Analytics

How to Get the Non-Technical People in Your Office Excited About Analytics

Analytical. Data Science Words and phrases like these tend to conjure up images of guys in thick glasses leaning over stacks of worksheets with the smell of stale coffee that permeates the office. But today 's data and analysis teams could not be further from the caricatures we make of them. And the truth is, when you discover just what is possible, it can be hard not to be excited about it!

So, how do you get the biggest trilobite technology in your office, not only to adopt analytics, but also to share your enthusiasm? Here are some ways to make the idea of ​​data science a lot more tempting.

Understand the Underlying Problems – Then Solve Them

Companies in almost every industry, from B2B to B2C to B2B2C and everything in between, have their reasons – good reasons – for keeping a cool head in the field of analysis. Often, sales teams do not see enough leverage to make the product worthwhile.

Managers are very busy managing and do not have the time to draw a high learning curve, let alone understand the data enough to make safe decisions using them. And even key decision makers are slow to adopt an analytical culture because the protocols for decision making are … you guessed it, done by the committee.

The fact is that no domain changes or adapts faster than data science and in the same way that the Internet has revolutionized the way we communicate and do business Analysis analyzes how to make decisions, products and more. It's just as much an integral part of a successful business as having a website marketed more than ten years ago.

This means yes, some work may need to be redesigned, some outdated protocols will have to be revised, and some objectives will have to be modified to accommodate the rapid growth of the analyzes.

Companies that adopt this chameleon-like adaptation are those that truly benefit from the greatest benefits of science and data analysis. Those who fail to see its potential will continue to struggle as their competitors get more and more information backed up by the data.

In short, it is uncomfortable but necessary to change.

Embracing the democratization of data

One of the biggest terms circulating in the world of data science is the "democratization" of data. In other words, remove it from the analytic geeks and put it down in the hands of everyone, from executives to managers, to customer service and even to the concierge staff (all in all). -be not the last). New SaaS tools and platforms are being developed and deployed faster than ever before, and today's data scientists can use visualization tools to map different scenarios. Elements such as predictive analytics show all models of what can happen with the current data collected, so that new campaigns, new product ideas and overall business growth can have an impact and be scalable.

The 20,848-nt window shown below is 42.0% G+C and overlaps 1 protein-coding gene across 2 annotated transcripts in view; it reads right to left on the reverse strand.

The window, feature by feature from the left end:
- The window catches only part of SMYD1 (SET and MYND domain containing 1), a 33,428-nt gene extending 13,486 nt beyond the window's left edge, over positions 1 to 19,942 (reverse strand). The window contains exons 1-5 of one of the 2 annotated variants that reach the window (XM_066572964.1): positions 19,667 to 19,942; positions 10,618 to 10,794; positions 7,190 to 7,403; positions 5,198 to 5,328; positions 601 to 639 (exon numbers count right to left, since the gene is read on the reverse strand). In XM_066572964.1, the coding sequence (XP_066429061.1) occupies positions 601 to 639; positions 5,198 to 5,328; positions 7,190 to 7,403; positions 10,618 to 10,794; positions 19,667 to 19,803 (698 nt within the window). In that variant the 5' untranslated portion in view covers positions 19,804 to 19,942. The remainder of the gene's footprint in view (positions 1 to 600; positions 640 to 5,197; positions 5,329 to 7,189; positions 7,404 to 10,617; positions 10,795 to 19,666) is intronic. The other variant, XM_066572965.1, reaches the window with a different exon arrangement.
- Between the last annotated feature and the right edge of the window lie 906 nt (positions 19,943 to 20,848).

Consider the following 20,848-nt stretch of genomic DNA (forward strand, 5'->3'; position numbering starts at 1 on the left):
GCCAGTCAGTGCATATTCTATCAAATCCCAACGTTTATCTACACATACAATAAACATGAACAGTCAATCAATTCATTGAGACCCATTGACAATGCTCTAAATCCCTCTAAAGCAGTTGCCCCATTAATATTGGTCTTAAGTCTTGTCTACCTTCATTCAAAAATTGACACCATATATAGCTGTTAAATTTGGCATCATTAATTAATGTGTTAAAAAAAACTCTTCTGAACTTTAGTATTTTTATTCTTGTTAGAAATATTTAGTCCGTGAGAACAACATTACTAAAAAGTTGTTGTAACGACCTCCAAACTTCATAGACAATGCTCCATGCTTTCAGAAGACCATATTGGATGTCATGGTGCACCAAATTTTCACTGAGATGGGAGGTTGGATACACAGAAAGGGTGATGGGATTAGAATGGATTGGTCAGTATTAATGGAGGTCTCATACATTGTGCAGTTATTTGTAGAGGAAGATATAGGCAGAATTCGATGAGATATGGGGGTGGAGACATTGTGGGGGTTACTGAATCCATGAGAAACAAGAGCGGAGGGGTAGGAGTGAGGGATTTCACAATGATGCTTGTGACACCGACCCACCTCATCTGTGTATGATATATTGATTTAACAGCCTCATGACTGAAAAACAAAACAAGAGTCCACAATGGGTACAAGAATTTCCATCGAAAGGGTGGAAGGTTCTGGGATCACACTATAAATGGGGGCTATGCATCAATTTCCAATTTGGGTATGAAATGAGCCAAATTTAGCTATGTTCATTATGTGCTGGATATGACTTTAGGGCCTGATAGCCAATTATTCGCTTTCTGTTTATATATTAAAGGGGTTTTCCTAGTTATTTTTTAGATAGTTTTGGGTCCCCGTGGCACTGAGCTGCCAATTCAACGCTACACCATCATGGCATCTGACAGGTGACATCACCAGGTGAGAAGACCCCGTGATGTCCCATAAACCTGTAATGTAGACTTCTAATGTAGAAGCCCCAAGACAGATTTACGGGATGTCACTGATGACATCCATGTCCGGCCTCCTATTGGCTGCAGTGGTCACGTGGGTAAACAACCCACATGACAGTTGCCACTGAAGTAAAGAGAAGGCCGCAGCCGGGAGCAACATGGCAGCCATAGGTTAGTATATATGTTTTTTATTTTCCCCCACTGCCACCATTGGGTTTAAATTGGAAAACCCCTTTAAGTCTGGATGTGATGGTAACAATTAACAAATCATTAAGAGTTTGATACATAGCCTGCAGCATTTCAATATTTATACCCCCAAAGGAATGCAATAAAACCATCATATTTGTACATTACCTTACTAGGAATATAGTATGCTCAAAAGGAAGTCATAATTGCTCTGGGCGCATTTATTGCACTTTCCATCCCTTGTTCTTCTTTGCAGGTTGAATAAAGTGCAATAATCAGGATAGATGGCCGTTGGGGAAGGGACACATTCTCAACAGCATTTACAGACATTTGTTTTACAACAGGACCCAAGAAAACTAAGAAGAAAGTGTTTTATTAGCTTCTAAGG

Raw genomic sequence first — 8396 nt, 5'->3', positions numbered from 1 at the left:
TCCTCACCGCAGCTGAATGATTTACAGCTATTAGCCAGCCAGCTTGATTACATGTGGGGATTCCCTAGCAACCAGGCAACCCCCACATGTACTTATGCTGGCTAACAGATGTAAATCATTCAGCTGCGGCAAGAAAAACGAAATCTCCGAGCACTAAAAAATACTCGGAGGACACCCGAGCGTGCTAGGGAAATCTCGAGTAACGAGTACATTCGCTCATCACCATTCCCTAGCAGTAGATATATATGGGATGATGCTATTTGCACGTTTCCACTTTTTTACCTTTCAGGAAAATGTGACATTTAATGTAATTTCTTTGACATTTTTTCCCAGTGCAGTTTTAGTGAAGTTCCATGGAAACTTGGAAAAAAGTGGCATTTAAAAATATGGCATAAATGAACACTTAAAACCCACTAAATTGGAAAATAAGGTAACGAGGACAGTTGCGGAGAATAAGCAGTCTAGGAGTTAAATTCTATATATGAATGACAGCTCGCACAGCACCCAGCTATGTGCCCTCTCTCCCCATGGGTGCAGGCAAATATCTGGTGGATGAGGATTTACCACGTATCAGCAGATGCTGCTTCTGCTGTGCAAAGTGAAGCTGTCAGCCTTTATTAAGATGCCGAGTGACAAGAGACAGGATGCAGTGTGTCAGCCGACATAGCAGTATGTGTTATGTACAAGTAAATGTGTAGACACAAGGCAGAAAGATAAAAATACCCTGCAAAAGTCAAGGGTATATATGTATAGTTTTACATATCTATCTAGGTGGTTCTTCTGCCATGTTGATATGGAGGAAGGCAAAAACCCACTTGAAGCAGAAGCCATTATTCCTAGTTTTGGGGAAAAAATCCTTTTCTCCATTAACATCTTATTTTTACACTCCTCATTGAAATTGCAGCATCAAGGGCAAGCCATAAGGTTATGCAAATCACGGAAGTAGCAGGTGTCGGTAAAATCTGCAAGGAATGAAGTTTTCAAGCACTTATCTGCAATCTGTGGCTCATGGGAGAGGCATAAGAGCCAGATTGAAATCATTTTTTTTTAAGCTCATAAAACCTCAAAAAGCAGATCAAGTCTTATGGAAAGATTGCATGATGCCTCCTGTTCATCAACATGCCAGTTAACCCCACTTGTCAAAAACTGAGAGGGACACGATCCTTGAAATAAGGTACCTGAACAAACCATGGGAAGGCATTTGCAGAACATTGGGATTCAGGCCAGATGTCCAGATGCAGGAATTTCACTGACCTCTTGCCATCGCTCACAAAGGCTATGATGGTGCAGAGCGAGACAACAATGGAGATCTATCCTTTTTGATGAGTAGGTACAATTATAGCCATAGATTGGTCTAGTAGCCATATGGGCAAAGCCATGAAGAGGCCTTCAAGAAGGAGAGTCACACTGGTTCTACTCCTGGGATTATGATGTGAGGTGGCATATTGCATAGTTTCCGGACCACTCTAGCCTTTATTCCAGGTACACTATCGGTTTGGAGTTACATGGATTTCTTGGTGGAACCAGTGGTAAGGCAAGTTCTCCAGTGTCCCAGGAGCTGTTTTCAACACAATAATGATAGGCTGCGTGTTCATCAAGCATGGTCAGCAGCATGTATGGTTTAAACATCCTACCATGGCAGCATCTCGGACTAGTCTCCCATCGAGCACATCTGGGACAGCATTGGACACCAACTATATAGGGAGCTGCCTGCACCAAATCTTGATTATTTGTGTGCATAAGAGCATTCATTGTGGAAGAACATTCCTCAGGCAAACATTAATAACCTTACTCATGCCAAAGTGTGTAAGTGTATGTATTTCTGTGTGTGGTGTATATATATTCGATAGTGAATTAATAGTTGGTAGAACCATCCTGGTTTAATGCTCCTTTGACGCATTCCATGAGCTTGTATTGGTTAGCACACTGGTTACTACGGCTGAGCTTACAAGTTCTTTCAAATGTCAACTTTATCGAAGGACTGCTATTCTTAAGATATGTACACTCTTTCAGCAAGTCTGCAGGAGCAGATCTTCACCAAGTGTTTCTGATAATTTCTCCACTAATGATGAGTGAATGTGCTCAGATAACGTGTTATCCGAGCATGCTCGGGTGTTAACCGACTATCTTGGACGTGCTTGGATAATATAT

And did I mention that all of this can be done without a single line of code?

But before I think I'm throwing data scientists and analytics gurus under the bus, keep in mind that they're still very, very important and crucial to any business. # 39; organization. It's their direction that will lead to embrace the democratization of data on a much larger scale. Putting everyone at ease and comfortable with the data leads to greater understanding and confidence. Greater confidence leads to excitement and discovers new opportunities that only one person or team may not have considered.

And knowing this, why would you restrict yourself by leaving all your analytic decisions in the hands of a few, when you can enjoy greater insights and data-driven determinations when everyone can?

Reaching Benefits on a Large Scale

One of the biggest problems that companies face in their quest for better data management is obtaining large-scale benefits. It's one thing to comb through the data and get some new nuggets that can give you a slight increase in conversion or revenue. It is another thing to try to reorganize the structure of a company or an entire organization from the inside. It is overwhelming and virtually impossible, which dissuades many people from adopting a culture of analysis at the company level.